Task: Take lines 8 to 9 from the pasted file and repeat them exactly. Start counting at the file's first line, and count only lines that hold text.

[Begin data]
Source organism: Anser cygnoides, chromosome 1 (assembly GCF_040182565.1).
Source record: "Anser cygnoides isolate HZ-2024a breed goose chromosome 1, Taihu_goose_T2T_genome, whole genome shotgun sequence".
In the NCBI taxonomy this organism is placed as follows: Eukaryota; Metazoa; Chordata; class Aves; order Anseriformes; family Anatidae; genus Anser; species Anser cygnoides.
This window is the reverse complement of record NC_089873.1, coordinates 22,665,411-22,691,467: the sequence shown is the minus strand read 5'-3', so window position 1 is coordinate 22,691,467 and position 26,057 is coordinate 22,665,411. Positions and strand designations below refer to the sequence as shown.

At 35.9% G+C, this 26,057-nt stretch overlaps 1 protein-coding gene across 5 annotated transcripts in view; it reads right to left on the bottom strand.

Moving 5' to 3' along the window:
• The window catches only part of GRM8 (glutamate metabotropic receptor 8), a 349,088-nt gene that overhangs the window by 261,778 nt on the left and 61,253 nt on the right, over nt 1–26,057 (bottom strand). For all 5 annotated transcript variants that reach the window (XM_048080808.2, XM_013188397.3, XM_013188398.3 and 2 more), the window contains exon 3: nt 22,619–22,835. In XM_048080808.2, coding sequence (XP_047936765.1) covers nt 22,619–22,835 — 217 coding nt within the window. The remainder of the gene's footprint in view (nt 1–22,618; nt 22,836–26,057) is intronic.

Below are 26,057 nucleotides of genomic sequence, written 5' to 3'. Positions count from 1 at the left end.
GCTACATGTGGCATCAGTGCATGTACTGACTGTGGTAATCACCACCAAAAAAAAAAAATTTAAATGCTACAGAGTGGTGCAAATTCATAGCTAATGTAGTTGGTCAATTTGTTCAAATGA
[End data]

Below are 26,057 nucleotides of genomic sequence, written 5' to 3'. Positions count from 1 at the left end.
GCTACATGTGGCATCAGTGCATGTACTGACTGTGGTAATCACCACCAAAAAAAAAAAATTTAAATGCTACAGAGTGGTGCAAATTCATAGCTAATGTAGTTGGTCAATTTGTTCAAATGA